Now let us get to the heart of this post – ideas.

Ideas are my bread and butter as a writer and an ongoing goal of mine is to keep my proverbial pantry well stocked.

Sometimes the ideas flow like water. The dam breaks and I get a sudden rush of plot points, characters, backstory, settings, scenes. More often, the ideas trickle in…slow and sticky like molasses. The ideas come into my mind, but don’t move. Won’t develop. Stop and refuse to go any farther. I might get a character one day, a snippet of dialogue another, a string of conversation overheard morphs into a half-baked concept of a scene.

Many are terrible. Some are good. A shining few might earn the badge of originality.

I’m not one for idea notebooks. I buy notebooks with all the good intentions of using them for my project ideas, but inevitably, they end up sitting in some hallowed drawer in my house. Beautiful. Pristine. And very, very empty.

Most of my ideas are kept in my head or on random bits of paper or on the back of receipts hidden in yet another drawer. My mind is like a magpie’s nest and is full of such literary debris.

My favorite time to work is at night when everyone else has gone to bed. From my pile of papers or receipts, from the shadowy nooks and crannies of my mind, I recall a surprising number of those little tidbits and mull them over, or reconstruct them, or add to them. In this way, they are never left alone, but aged and curated.

And sometimes I just savor them, sipping their many flavors like fine wine, before squirreling them away again to enjoy or to work on another day.

Mind Like a Magpie’s Nest

I think that, like a magpie’s nest,
my brain is full of treasure.
Yet, none may see,
except for me,
how full the quiet pleasure
that combing through
those rubbish thoughts
gives my nighttime leisure.

Copyright © J.S. White

Picture was originally posted on an article by Newcastle Herald (11/23/2015) and is the work of Eleanor Lennard.

The WHY Behind Writing

Why do we write?

Is it simply to express ourselves and nothing more?

Is it therapeutic? Does it help us work through our problems or relieve our stress?

Do we write to turn a profit or to become a household name like Stephen King, or J.K. Rowling?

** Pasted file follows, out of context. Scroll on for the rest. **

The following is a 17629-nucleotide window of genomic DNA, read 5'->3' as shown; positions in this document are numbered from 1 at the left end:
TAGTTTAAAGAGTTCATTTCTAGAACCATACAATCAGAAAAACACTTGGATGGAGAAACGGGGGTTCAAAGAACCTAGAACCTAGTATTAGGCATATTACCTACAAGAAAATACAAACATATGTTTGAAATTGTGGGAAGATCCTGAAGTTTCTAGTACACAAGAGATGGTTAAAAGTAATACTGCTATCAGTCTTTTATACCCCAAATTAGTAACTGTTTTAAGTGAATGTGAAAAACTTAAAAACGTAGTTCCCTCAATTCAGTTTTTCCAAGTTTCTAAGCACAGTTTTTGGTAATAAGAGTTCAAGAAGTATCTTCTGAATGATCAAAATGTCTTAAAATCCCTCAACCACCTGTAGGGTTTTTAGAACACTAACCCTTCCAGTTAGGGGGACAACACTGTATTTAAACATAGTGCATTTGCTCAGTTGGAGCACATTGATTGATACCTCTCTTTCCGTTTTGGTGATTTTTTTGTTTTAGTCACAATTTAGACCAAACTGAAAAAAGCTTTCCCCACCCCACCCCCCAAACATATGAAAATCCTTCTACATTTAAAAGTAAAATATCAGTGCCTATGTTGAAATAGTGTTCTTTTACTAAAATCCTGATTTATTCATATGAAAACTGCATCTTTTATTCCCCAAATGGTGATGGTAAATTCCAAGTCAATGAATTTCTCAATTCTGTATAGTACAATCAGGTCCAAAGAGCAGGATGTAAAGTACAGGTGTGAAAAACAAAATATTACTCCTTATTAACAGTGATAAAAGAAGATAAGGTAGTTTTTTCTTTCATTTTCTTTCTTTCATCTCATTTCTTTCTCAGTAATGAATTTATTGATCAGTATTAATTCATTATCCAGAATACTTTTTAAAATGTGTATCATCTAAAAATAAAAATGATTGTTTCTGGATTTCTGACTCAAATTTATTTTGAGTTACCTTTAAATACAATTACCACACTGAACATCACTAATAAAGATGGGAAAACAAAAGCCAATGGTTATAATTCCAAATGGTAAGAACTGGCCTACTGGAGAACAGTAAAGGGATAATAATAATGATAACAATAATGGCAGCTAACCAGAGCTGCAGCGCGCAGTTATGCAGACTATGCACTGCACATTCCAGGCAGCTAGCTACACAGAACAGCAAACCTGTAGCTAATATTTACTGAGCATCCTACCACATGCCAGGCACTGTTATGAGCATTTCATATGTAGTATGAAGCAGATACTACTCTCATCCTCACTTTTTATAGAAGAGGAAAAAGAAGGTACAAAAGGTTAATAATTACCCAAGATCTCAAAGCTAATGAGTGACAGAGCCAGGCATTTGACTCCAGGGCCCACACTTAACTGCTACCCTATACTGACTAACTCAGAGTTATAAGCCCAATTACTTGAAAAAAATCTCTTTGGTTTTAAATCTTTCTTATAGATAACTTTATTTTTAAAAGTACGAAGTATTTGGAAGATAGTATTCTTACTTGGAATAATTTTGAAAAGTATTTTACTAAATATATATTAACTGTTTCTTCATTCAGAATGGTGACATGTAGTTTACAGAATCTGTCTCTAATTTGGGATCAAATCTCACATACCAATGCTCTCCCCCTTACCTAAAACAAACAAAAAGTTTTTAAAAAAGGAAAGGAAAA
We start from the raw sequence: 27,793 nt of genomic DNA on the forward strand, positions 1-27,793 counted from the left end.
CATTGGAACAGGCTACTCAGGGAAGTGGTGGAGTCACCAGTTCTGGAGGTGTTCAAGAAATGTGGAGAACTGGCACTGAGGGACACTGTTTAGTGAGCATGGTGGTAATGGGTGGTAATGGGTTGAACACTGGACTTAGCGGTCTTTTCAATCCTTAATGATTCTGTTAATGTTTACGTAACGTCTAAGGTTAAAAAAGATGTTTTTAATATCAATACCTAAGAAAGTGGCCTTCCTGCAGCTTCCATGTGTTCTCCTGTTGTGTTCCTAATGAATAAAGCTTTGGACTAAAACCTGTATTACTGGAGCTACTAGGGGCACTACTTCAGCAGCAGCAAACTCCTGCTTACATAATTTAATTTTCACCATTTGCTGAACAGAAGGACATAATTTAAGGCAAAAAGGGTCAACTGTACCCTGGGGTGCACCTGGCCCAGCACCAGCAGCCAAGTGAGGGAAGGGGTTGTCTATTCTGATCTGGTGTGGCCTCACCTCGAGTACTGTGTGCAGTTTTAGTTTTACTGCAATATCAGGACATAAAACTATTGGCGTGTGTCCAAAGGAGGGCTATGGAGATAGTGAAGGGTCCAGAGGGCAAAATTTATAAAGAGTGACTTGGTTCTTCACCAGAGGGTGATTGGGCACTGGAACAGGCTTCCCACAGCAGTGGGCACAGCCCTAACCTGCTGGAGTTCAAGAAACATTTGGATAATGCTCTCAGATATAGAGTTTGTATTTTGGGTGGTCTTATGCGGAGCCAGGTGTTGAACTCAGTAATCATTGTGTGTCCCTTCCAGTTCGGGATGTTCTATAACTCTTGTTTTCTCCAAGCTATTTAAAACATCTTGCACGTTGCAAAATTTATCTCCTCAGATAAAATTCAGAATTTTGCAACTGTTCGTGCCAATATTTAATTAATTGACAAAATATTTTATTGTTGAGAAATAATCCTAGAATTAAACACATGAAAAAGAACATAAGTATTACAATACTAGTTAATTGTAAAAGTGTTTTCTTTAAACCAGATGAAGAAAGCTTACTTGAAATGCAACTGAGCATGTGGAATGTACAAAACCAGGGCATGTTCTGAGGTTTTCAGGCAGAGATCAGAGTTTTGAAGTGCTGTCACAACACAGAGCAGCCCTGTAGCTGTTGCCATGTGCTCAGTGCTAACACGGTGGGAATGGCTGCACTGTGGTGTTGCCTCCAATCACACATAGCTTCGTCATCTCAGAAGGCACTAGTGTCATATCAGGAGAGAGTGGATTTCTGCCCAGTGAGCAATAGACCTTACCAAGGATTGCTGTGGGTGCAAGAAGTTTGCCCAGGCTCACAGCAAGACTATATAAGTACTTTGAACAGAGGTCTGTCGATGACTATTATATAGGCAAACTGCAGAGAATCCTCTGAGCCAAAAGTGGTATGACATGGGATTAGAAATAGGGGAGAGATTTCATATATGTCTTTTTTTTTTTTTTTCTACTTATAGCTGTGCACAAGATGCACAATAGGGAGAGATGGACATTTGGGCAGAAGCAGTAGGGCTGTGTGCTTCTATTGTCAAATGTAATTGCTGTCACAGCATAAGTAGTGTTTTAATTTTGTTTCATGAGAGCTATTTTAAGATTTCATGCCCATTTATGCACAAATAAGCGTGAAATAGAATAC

Do we write to express our opinions, illuminate the fallacies of the world, or implore the world to change its ways and seek peace and understanding?

Or perhaps we long to usher in a new golden age of literature.

There are as many reasons to write as there are writers, and there are just as many reasons or excuses that we use to dissuade ourselves from writing.

I was browsing through my Instagram feed and I came upon a post by an author and businessman who I’ve come to admire. Simon Sinek is his name. I became aware of him after reading his book Leaders Eat Last for a business class I was attending at the time. He speaks beautifully and simply about how our work and daily life needn’t conflict, that fulfillment at work needn’t be a dream of the few. In another, earlier book he wrote before the one mentioned above, he explains that in our life (whether professional or otherwise), if we can get to root of our WHY – the WHY behind what we do, then it doesn’t matter what it is we choose to do, we will find the enthusiasm and the drive to be successful and fulfilled.

My own reasons behind WHY I write are evolving even as we speak.

When I was a girl, reading books and dreaming all the things a young girl dreams, I wanted to write to bring my dreams to life. I could not live them and so I decided to live vicariously through my characters, to live a thousand lives in a thousand different lands. When I grew older, my girlishness turning into the contradictions of adolescence, my reasons morphed into a desire to give voice to the longings and emotions I suddenly felt so strongly I could burst with them. As I practiced and grew older still, I would write for the sheer joy of creating, for the freedom it gave me. In some ways, I still do.

But now, as I come upon my mid-thirties (I will turn thirty-five in October), I find my reasons are changing yet again. Now I long for connection.

With my worlds, my words, my writing, I long to connect to the deep well of humanity’s experiences. To find friends where others might only see enemies, hope where there appears to be nothing but despair. To connect with the emotions and dreams that churn deep within our collective souls. And perhaps, in connecting with others, I will connect with even deeper parts of myself.

So, in the spirit of connection, dear readers, I ask you the same question I have been asking myself these days.

What is the WHY behind your writing?

It doesn’t matter what you answer might be. Your reason can be singular, or your reasons might be legion.  So long as you know them when they speak to you, so long as you listen to their promptings, and do not silence them…that’s what matters.